PMC TB2i Signature.

The Signature Series speakers have specially tuned passive cross over networks that gives it's legendary mid/vocal range signature. Also new is the exclusive cabinet finished in Palissandre Rose veneer.
PMC FB1i Signature.

Previously, as experienced with the PMC LB1i Signature speakers, demand had totally out striped supply. Both the latest addition to the Signature Series is likely to experience the same phenomenon, especially in Hong Kong, Taiwan and Japan.

We've been promised a review pair of the TB2i Signature speakers soon.

AV Designs have secured a very limited quantity of the two models for the privileged few. If these PMC speakers floats you boat, call James Tan at 03-21712828.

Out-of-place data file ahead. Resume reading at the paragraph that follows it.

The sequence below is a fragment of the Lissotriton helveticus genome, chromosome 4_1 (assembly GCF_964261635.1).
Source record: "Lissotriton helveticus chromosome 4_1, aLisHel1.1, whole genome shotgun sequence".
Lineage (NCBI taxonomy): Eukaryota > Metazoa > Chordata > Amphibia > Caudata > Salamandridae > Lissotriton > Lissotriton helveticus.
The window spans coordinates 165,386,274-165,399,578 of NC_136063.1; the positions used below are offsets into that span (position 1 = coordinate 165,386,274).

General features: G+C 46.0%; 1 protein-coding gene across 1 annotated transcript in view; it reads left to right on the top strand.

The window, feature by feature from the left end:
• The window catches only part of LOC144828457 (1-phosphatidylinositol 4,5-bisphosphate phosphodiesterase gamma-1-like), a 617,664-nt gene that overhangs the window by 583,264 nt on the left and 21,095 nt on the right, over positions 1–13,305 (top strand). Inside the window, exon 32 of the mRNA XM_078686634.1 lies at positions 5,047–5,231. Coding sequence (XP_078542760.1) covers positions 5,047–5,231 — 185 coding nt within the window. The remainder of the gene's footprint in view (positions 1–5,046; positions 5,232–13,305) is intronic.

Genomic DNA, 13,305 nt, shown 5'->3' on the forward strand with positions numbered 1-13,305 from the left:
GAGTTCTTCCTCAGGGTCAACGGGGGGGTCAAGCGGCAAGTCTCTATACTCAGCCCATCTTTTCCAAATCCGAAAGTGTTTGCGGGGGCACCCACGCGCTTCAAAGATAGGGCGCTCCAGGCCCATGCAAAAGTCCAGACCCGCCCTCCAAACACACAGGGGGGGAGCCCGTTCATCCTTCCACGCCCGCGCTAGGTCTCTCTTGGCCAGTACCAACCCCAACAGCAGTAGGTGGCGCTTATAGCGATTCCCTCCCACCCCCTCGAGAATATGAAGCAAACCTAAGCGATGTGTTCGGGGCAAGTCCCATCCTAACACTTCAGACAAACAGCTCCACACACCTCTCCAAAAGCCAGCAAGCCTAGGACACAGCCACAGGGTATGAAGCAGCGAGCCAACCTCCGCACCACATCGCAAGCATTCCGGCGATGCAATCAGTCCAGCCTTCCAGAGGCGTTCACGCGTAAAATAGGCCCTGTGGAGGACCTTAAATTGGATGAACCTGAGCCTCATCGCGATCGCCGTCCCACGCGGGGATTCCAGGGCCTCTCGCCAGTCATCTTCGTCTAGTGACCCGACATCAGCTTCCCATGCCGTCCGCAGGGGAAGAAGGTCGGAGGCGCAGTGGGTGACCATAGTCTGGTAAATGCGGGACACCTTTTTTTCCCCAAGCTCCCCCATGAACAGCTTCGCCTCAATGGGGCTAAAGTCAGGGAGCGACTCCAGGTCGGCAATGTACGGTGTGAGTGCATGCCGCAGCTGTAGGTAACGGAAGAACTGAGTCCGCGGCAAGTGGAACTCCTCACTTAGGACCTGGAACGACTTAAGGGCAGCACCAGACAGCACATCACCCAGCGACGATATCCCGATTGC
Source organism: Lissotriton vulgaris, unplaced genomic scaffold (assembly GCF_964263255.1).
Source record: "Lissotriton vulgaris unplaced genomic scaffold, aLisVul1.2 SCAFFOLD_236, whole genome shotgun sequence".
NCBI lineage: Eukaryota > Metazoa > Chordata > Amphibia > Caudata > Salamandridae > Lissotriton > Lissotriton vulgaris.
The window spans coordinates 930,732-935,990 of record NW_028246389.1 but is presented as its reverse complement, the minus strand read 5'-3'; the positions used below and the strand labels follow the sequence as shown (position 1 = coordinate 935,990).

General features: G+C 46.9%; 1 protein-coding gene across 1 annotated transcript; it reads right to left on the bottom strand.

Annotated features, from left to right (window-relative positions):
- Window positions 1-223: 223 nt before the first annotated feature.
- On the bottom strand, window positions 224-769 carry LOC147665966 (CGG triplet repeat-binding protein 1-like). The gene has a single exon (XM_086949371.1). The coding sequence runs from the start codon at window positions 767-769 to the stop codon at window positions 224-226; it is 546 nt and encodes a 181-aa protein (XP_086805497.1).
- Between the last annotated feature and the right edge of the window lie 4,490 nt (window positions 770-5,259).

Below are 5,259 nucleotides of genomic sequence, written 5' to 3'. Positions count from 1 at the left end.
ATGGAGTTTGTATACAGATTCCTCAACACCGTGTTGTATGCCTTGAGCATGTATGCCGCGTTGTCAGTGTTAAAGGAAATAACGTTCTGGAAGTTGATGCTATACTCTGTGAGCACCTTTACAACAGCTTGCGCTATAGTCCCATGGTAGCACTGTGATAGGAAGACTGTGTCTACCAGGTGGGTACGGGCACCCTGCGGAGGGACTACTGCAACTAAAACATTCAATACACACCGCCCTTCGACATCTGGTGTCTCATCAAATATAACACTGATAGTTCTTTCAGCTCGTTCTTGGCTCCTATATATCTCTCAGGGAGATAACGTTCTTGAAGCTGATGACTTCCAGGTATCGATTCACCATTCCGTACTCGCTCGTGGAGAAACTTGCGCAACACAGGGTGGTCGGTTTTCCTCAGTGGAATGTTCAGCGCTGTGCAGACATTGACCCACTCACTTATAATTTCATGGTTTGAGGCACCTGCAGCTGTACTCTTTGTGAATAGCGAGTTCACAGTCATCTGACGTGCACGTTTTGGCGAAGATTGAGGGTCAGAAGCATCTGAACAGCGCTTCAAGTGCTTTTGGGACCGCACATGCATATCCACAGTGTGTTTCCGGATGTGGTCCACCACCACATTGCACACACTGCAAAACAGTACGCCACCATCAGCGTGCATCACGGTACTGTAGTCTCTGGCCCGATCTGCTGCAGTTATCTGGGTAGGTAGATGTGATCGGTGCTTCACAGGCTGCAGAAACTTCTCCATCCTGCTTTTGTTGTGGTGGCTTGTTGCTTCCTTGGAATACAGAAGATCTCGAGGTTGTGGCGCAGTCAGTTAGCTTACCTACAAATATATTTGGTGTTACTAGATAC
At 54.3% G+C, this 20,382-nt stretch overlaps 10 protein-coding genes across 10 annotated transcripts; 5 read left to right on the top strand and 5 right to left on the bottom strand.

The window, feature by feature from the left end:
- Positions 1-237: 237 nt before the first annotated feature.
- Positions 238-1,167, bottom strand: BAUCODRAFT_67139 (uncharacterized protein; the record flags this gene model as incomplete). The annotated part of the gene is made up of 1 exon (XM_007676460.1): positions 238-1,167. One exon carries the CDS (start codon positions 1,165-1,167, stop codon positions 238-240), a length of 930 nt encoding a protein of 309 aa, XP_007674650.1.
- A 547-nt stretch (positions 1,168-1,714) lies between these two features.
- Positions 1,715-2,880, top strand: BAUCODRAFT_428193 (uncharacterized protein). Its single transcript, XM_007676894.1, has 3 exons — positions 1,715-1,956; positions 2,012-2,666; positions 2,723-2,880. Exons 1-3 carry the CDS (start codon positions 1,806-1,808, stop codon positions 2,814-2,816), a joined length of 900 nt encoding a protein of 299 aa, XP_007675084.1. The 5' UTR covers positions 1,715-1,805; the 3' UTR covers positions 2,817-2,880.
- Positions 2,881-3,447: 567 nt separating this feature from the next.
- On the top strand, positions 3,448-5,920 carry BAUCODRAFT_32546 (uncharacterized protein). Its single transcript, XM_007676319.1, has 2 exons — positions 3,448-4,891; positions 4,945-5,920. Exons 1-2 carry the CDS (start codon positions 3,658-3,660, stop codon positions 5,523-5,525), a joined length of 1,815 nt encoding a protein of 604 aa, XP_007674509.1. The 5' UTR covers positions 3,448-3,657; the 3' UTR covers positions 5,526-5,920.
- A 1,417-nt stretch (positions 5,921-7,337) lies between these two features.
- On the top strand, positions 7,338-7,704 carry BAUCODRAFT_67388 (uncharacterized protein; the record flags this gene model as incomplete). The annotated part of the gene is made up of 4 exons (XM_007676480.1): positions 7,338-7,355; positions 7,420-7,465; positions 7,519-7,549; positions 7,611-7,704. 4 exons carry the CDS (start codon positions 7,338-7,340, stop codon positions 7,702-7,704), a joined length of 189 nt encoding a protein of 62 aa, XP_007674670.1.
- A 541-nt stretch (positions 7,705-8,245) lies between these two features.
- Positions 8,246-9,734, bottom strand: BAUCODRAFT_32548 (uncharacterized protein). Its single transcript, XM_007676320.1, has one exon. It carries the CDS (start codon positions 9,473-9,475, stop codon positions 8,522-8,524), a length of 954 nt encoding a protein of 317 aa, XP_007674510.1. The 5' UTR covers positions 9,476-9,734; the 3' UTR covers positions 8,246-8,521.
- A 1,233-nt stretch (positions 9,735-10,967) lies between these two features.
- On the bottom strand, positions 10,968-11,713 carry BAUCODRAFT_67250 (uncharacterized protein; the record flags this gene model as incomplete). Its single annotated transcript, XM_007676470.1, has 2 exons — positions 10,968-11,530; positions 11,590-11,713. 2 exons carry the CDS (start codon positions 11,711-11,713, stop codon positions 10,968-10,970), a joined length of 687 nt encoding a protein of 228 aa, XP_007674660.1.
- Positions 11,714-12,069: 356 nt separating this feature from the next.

December 20, 2010

Power from Pathos

Pathos' InControl pre-amp (RM24,000) and InPower monoblocks (RM48,000) are now on demo in Centre Circle Audio's showroom. Pathos' phono stage, InTheGroove MkII, came along for the ride too.

Left top - Pathos InTheGroove phono stage
Left bottom and right - Pathos InControl pre-amp power supply and the main chassis

Pathos InPower monoblocks

The InPower is rated at 80w/8ohm. I heard them driving a pair of EgglestonWorks Andra III, not exactly an easy pair of speakers. However, the InPower pair was unfazed. I heard refinement, excellent soundstage, beautiful tonality, and well controlled, well defined bass notes. Quite unexpected, the last bit. Probably not meant for rock recordings at concert level, but large scale orchestra will be right up their alley, while at the same time, you will also enjoy beautiful and natural vocal and instruments.

Contact Centre Circle Audio, Ph: 03-77282686; Nelson Chia 012-2876807; Sky Wong 012-3371787